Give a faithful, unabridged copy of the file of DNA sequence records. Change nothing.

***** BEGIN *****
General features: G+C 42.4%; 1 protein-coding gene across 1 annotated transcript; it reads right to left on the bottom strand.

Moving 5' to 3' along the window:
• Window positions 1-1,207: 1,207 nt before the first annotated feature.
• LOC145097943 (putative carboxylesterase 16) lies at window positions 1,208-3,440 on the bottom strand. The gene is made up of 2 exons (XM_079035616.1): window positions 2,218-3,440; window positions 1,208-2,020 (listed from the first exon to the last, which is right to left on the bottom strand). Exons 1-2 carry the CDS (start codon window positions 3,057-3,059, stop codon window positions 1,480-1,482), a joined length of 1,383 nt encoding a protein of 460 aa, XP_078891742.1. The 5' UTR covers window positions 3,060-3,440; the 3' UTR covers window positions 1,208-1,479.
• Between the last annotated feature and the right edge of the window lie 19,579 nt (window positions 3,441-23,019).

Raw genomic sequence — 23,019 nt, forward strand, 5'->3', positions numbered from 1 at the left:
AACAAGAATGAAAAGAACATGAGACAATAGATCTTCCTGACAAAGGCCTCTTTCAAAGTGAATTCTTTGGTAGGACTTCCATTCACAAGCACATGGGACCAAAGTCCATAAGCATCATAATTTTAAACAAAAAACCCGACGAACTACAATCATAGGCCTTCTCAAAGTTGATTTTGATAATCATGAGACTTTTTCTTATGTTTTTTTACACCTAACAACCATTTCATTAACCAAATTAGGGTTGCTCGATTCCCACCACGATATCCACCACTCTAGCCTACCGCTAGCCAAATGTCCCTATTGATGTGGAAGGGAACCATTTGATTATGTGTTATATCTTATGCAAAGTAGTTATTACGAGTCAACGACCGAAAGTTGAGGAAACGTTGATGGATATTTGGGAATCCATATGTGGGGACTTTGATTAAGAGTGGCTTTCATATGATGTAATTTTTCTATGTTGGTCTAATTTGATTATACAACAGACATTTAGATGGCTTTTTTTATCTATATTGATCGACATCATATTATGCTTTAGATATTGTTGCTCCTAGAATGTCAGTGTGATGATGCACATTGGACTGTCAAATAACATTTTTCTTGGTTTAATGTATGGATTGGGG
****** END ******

General features: G+C 42.4%; 1 protein-coding gene across 1 annotated transcript; it reads right to left on the bottom strand.

Moving 5' to 3' along the window:
• Window positions 1-1,207: 1,207 nt before the first annotated feature.
• LOC145097943 (putative carboxylesterase 16) lies at window positions 1,208-3,440 on the bottom strand. The gene is made up of 2 exons (XM_079035616.1): window positions 2,218-3,440; window positions 1,208-2,020 (listed from the first exon to the last, which is right to left on the bottom strand). Exons 1-2 carry the CDS (start codon window positions 3,057-3,059, stop codon window positions 1,480-1,482), a joined length of 1,383 nt encoding a protein of 460 aa, XP_078891742.1. The 5' UTR covers window positions 3,060-3,440; the 3' UTR covers window positions 1,208-1,479.
• Between the last annotated feature and the right edge of the window lie 19,579 nt (window positions 3,441-23,019).

Raw genomic sequence — 23,019 nt, forward strand, 5'->3', positions numbered from 1 at the left:
AACAAGAATGAAAAGAACATGAGACAATAGATCTTCCTGACAAAGGCCTCTTTCAAAGTGAATTCTTTGGTAGGACTTCCATTCACAAGCACATGGGACCAAAGTCCATAAGCATCATAATTTTAAACAAAAAACCCGACGAACTACAATCATAGGCCTTCTCAAAGTTGATTTTGATAATCATGAGACTTTTTCTTATGTTTTTTTACACCTAACAACCATTTCATTAACCAAATTAGGGTTGCTCGATTCCCACCACGATATCCACCACTCTAGCCTACCGCTAGCCAAATGTCCCTATTGATGTGGAAGGGAACCATTTGATTATGTGTTATATCTTATGCAAAGTAGTTATTACGAGTCAACGACCGAAAGTTGAGGAAACGTTGATGGATATTTGGGAATCCATATGTGGGGACTTTGATTAAGAGTGGCTTTCATATGATGTAATTTTTCTATGTTGGTCTAATTTGATTATACAACAGACATTTAGATGGCTTTTTTTATCTATATTGATCGACATCATATTATGCTTTAGATATTGTTGCTCCTAGAATGTCAGTGTGATGATGCACATTGGACTGTCAAATAACATTTTTCTTGGTTTAATGTATGGATTGGGG